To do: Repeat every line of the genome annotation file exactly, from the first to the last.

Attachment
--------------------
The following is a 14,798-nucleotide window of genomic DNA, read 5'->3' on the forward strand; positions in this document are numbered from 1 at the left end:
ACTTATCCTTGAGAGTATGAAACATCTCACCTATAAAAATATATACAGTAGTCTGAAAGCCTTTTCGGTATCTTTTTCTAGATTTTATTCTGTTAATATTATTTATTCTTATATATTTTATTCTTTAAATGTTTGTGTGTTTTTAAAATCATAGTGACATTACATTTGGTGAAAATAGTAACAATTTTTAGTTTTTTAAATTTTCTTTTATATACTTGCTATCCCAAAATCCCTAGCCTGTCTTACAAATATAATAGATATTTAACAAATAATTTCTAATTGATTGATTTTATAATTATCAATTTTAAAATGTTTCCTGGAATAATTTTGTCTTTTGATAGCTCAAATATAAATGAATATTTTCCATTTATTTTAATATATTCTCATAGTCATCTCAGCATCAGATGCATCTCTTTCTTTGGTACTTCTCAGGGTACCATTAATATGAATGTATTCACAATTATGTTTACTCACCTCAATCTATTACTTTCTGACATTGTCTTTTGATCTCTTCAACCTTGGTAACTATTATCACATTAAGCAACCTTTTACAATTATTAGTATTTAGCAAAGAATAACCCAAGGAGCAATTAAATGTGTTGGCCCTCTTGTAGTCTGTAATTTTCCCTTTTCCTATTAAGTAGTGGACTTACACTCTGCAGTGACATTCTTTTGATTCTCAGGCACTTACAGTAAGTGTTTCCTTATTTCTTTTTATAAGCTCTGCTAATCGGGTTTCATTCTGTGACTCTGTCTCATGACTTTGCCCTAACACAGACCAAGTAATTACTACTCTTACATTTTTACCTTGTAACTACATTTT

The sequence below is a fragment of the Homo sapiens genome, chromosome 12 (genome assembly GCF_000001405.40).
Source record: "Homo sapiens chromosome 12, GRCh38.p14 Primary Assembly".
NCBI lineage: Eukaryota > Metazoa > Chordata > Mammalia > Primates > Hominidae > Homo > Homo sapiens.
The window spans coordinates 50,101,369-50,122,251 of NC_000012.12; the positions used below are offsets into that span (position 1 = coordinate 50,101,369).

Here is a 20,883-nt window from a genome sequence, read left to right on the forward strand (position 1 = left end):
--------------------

The following is a 14,798-nucleotide window of genomic DNA, read 5'->3' on the forward strand; positions in this document are numbered from 1 at the left end:
ACTTATCCTTGAGAGTATGAAACATCTCACCTATAAAAATATATACAGTAGTCTGAAAGCCTTTTCGGTATCTTTTTCTAGATTTTATTCTGTTAATATTATTTATTCTTATATATTTTATTCTTTAAATGTTTGTGTGTTTTTAAAATCATAGTGACATTACATTTGGTGAAAATAGTAACAATTTTTAGTTTTTTAAATTTTCTTTTATATACTTGCTATCCCAAAATCCCTAGCCTGTCTTACAAATATAATAGATATTTAACAAATAATTTCTAATTGATTGATTTTATAATTATCAATTTTAAAATGTTTCCTGGAATAATTTTGTCTTTTGATAGCTCAAATATAAATGAATATTTTCCATTTATTTTAATATATTCTCATAGTCATCTCAGCATCAGATGCATCTCTTTCTTTGGTACTTCTCAGGGTACCATTAATATGAATGTATTCACAATTATGTTTACTCACCTCAATCTATTACTTTCTGACATTGTCTTTTGATCTCTTCAACCTTGGTAACTATTATCACATTAAGCAACCTTTTACAATTATTAGTATTTAGCAAAGAATAACCCAAGGAGCAATTAAATGTGTTGGCCCTCTTGTAGTCTGTAATTTTCCCTTTTCCTATTAAGTAGTGGACTTACACTCTGCAGTGACATTCTTTTGATTCTCAGGCACTTACAGTAAGTGTTTCCTTATTTCTTTTTATAAGCTCTGCTAATCGGGTTTCATTCTGTGACTCTGTCTCATGACTTTGCCCTAACACAGACCAAGTAATTACTACTCTTACATTTTTACCTTGTAACTACATTTT

The sequence below is a fragment of the Homo sapiens genome, chromosome 12 (genome assembly GCF_000001405.40).
Source record: "Homo sapiens chromosome 12, GRCh38.p14 Primary Assembly".
NCBI lineage: Eukaryota > Metazoa > Chordata > Mammalia > Primates > Hominidae > Homo > Homo sapiens.
The window spans coordinates 50,101,369-50,122,251 of NC_000012.12; the positions used below are offsets into that span (position 1 = coordinate 50,101,369).

Here is a 20,883-nt window from a genome sequence, read left to right on the forward strand (position 1 = left end):